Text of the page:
The role of the law in reducing tuberculosis transmission in Botswana, South Africa and Zambia
Published Date:Feb 12 2015
Source:Bull World Health Organ. 2016; 94(6):415-423.
Pubmed Central ID:PMC4890205
To determine whether laws and regulations in Botswana, South Africa and Zambia – three countries with a high tuberculosis and HIV infection burden – address elements of the World Health Organization (WHO) policy on tuberculosis infection control.
An online desk review of laws and regulations that address six selected elements of the WHO policy on tuberculosis infection control in the three countries was conducted in November 2015 using publicly available domestic legal databases. The six elements covered: (i) national policy and legal framework; (ii) health facility design, construction and use; (iii) tuberculosis disease surveillance among health workers; (iv) patients’ and health workers’ rights; (v) monitoring of infection control measures; and (vi) relevant research.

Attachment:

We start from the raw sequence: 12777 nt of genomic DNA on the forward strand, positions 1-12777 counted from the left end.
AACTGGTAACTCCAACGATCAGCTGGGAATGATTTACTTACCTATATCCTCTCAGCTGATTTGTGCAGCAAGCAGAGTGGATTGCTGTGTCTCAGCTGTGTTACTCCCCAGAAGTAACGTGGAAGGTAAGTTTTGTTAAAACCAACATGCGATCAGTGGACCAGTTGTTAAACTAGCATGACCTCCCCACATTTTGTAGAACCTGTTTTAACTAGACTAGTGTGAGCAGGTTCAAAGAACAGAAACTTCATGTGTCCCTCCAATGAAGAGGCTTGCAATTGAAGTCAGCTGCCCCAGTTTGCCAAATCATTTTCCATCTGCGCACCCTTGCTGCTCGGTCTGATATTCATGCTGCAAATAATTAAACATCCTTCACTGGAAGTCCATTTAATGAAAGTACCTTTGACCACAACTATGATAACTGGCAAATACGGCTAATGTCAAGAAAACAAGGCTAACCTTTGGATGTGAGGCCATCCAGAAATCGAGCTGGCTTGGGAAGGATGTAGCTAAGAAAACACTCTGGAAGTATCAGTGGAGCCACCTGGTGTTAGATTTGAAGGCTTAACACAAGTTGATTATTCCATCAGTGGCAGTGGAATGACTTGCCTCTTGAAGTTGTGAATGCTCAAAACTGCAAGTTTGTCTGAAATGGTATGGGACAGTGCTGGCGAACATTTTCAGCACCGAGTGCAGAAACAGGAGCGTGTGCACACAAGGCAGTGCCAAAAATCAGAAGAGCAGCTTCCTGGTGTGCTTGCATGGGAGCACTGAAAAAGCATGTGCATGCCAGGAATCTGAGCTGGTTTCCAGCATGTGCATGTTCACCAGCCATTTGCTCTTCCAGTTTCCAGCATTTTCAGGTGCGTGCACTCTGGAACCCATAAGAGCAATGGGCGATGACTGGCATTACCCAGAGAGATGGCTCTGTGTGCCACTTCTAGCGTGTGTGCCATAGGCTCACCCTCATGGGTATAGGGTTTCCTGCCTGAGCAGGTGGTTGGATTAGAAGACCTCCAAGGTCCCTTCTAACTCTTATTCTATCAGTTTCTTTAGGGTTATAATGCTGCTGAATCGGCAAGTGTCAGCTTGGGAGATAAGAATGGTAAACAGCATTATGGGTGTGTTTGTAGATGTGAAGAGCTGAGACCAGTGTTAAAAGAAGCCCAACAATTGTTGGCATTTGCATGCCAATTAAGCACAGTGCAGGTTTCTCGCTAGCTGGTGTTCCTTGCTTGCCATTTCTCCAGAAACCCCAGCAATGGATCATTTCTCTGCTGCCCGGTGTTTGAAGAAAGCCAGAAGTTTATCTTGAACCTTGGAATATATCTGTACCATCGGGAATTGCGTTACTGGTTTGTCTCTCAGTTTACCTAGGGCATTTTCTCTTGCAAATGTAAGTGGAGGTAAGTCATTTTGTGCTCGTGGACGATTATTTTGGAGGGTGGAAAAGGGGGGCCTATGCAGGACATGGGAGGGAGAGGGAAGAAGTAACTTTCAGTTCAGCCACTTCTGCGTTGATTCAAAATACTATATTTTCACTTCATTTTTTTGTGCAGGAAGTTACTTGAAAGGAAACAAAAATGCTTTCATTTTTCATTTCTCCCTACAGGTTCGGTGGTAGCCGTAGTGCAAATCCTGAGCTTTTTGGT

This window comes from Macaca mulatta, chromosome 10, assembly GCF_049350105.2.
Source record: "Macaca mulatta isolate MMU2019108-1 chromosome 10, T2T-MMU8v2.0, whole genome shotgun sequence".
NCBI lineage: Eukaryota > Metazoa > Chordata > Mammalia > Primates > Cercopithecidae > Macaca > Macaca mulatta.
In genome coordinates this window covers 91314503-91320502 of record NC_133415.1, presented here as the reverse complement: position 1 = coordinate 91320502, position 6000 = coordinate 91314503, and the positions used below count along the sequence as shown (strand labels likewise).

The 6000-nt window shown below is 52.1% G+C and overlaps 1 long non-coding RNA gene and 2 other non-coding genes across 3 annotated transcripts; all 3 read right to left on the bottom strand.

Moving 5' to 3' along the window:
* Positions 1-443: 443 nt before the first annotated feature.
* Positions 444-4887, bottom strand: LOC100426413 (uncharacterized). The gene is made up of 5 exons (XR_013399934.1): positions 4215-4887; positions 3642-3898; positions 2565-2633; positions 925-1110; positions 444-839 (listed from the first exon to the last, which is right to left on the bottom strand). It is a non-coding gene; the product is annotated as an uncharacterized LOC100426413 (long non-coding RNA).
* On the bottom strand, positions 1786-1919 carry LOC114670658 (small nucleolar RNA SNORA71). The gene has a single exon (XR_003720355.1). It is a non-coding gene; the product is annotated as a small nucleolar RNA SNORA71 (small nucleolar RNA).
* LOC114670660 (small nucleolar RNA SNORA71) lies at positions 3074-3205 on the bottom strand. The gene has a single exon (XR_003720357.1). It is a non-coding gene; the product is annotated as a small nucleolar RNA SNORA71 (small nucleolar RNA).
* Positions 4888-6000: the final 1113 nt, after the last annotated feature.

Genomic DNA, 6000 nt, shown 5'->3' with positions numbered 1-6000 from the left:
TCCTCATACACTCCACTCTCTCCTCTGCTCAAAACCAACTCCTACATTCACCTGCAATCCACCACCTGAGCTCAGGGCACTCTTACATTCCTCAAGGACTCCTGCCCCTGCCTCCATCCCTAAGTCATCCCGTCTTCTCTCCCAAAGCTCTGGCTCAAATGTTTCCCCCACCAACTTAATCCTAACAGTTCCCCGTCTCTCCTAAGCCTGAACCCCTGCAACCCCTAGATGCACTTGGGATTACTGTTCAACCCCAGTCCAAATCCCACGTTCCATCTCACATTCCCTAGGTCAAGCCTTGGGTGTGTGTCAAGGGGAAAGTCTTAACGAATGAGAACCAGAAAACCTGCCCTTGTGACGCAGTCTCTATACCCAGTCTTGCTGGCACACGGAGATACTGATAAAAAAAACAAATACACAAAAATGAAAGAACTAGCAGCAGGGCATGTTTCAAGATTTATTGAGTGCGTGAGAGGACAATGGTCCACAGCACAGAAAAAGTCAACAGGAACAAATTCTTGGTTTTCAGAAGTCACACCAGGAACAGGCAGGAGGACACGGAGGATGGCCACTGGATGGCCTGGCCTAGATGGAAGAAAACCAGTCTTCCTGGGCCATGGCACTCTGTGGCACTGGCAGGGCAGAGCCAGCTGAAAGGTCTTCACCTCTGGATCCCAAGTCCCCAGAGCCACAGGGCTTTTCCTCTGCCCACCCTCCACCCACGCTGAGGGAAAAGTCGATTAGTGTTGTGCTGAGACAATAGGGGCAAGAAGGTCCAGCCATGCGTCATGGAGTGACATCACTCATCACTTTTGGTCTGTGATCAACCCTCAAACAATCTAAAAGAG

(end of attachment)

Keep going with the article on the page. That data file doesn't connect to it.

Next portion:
The six elements were found to be adequately addressed in the three countries’ laws and regulations. In all three, tuberculosis case-reporting is required, as is tuberculosis surveillance among health workers. Each country’s legal and regulatory framework also addresses the need to respect individuals’ rights and privacy while safeguarding public health. These laws and regulations create a strong foundation for tuberculosis infection control. Although the legal and regulatory frameworks thoroughly address tuberculosis infection control, their dissemination, implementation and enforcement were not assessed, nor was their impact on public health.
Laws and regulations in Botswana, South Africa and Zambia address all six selected elements of the WHO policy on tuberculosis infection control. However, the lack of data on their implementation is a limitation. Future research should assess the implementation and public health impact of laws and regulations.
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